It’s a classic conundrum for serialized shows with child actors; younger characters invariably grow older than the story would suggest. The Walking Dead star Chandler Riggs has naturally aged seven years from its 2010 beginnings (compared with a relatively condensed timeline for the show), but even creator Robert Kirkman isn’t certain how old the character is in comics; let alone TV.
Seven seasons in, we’re used to the sweat-drenched aesthetic of AMC’s The Walking Dead, given summer shoots and the Atlanta climate. Said schedule has never allowed The Walking Dead to film in truly cold, even snowy conditions, as frequently seen in the comics, for which producers discuss the potential for a standalone episode filmed in winter.
Live ratings for The Walking Dead may have taken a slight tumble in Season 7, but that isn’t stopping AMC from envisioning decades of story ahead. Creator Robert Kirkman too maintains the endless nature of the comics, though new comments suggest AMC might be gaining on the comics’ lead by the time Season 12 rolls around.
It only took half a season, but The Walking Dead is finally ready to “Rise Up” against Negan and the Saviors when the AMC horror flagship returns in 2017. Following last night’s trailer, The Walking Dead is seeing red in the first Season 7B key art, while Robert Kirkman teases the mystery man (or woman) spying on Alexandria in the post-credits.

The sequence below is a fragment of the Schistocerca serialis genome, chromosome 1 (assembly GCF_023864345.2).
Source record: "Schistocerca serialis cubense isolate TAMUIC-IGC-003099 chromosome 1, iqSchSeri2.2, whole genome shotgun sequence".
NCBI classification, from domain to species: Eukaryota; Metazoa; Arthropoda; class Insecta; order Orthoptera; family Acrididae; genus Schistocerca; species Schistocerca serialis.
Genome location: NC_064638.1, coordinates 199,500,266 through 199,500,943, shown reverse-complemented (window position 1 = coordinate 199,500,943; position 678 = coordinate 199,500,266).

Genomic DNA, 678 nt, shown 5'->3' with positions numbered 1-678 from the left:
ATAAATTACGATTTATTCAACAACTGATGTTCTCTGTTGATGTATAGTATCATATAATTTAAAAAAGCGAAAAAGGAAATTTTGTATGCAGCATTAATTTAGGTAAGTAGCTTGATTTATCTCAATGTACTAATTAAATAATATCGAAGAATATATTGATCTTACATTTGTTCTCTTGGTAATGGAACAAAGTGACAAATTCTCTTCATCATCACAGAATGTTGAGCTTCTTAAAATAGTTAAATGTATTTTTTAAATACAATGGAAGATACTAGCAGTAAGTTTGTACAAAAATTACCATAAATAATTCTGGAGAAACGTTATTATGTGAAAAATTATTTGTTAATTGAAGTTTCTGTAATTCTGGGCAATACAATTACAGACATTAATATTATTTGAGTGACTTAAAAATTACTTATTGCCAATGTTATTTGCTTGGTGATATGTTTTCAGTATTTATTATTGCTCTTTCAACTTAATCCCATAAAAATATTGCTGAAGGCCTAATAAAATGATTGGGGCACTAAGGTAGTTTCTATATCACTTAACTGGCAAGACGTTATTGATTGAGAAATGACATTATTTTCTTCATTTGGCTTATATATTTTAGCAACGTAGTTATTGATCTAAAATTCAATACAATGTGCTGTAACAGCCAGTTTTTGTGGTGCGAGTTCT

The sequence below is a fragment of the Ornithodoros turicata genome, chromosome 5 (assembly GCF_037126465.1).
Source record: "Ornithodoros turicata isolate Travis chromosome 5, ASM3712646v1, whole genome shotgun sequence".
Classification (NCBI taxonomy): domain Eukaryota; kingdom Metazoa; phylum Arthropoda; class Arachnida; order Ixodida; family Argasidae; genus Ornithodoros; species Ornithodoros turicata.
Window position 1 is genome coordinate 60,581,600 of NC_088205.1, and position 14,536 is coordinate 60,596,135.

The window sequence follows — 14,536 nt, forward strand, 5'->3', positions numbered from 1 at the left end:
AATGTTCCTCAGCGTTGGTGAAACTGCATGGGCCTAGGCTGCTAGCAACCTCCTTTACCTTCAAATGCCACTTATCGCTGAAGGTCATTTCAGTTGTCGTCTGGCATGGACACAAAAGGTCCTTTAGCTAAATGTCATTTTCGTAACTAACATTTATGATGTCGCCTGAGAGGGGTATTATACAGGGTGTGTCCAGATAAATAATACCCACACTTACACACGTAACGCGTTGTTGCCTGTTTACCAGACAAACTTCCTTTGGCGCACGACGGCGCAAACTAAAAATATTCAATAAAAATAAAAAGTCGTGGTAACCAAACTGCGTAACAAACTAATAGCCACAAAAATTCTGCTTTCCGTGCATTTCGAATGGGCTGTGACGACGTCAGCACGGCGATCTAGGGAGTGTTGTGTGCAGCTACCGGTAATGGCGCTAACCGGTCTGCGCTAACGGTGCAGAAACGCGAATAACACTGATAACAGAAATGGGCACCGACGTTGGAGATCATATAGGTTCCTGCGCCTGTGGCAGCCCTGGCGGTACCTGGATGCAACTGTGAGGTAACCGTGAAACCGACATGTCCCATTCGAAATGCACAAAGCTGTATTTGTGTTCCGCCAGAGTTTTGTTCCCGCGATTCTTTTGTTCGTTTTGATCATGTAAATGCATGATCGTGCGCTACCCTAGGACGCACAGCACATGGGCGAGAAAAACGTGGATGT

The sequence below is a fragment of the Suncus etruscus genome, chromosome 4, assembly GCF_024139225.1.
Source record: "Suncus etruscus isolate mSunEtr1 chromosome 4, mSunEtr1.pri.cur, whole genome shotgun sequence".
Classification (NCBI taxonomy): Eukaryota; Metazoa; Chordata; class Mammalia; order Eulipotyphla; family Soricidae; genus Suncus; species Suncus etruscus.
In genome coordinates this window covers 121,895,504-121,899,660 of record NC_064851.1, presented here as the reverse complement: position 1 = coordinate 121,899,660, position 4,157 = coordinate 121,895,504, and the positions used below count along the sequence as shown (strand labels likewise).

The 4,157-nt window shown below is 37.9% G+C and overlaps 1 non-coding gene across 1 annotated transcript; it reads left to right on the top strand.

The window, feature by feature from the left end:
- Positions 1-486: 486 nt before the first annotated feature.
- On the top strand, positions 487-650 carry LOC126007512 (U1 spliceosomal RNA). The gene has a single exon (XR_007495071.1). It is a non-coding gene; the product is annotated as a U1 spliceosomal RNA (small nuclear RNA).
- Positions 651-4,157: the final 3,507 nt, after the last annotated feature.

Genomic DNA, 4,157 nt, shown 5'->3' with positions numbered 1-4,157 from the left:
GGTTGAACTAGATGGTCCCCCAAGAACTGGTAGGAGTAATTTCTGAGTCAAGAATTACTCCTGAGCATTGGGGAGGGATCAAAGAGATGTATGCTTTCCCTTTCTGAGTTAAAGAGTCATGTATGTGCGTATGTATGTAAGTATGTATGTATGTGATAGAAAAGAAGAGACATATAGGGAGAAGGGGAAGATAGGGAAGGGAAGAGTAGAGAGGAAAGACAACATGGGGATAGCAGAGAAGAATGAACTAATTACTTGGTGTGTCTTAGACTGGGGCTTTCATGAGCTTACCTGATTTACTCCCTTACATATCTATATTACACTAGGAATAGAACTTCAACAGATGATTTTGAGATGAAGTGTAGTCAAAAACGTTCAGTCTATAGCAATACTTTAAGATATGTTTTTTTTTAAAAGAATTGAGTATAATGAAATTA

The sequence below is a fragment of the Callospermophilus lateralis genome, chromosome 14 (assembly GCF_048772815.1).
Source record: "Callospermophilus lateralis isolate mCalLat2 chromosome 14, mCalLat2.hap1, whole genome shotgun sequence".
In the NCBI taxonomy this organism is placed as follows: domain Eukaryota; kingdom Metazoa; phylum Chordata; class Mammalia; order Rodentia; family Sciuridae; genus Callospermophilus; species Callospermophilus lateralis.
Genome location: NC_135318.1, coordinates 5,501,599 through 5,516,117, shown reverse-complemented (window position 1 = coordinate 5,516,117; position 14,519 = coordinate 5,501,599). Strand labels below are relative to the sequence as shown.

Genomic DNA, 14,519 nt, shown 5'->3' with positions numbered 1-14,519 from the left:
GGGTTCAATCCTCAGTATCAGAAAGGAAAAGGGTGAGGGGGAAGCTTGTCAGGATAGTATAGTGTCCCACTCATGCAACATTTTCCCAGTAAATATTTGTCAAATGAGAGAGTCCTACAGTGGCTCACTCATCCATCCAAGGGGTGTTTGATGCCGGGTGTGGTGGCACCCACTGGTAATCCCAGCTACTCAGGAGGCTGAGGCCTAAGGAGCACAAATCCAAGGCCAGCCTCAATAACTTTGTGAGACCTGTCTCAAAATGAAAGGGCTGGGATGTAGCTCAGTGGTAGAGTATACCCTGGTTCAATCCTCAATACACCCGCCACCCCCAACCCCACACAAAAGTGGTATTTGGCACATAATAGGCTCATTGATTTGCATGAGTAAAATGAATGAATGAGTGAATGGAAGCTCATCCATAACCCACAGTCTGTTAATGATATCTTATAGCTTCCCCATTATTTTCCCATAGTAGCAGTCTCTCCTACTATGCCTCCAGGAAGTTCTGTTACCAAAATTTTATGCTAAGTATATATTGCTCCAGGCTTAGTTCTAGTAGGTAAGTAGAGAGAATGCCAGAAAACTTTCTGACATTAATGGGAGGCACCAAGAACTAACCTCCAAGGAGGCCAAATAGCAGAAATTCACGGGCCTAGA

AMC isn’t one to look a rotting gift horse like The Walking Dead in the mouth, extending its highest-rated series so long as creator Robert Kirkman provides comic source material. That relationship doesn’t necessarily extend both ways, however, as Kirkman acknowledges AMC has zero input or foreknowledge of any potential story shakeups.
The Walking Dead tried to have its cake and eat it by Sunday’s Season 7 premiere cashing out not one, but two series regulars; one in line with the comic, one intended to throw us off. Now, creator Robert Kirkman explains why AMC’s Walking Dead opted to follow the comic so closely, noting that too much story was lost otherwise.
There’s been a bit of back-and-forth surrounding Negan’s victims from last night’s Walking Dead premiere, as some suggested they’d yet to choose the big death before this summer, while cast have claimed to know even longer. Now that the truth is finally splattered out in the open, showrunner Scott M. Gimple and creator Robert Kirkman say the doomed pair was chosen years in advance.
Walking Dead companion series Fear The Walking Dead wrapped up its second season with a few hints of the world leaning farther into the zombie apocalypse, but fans will always wonder if the two series would ever cross over. Robert Kirkman even offered a tantalizing hint at New York Comic-Con, suggesting a Fear-ful origin for one of the comics’ current villains.
Even as Walking Dead comic fans knew it to be coming, AMC viewers may have been taken back by the Season 7 trailer appearance of “King” Ezekiel and his pet tiger Shiva. Season 7 brought the creature to life with animatronics and CGI, while creator Robert Kirkman admits he wrote the tiger in to see how a TV series might handle it.
Whether or not The Walking Dead turns into a 50-year franchise like Star Trek, the AMC series will inevitably either conclude before, or extend beyond Robert Kirkman’s comic source material. Whenever we get to that point, Kirkman at least confirms the two mediums will craft different endings, so as not to spoil one another.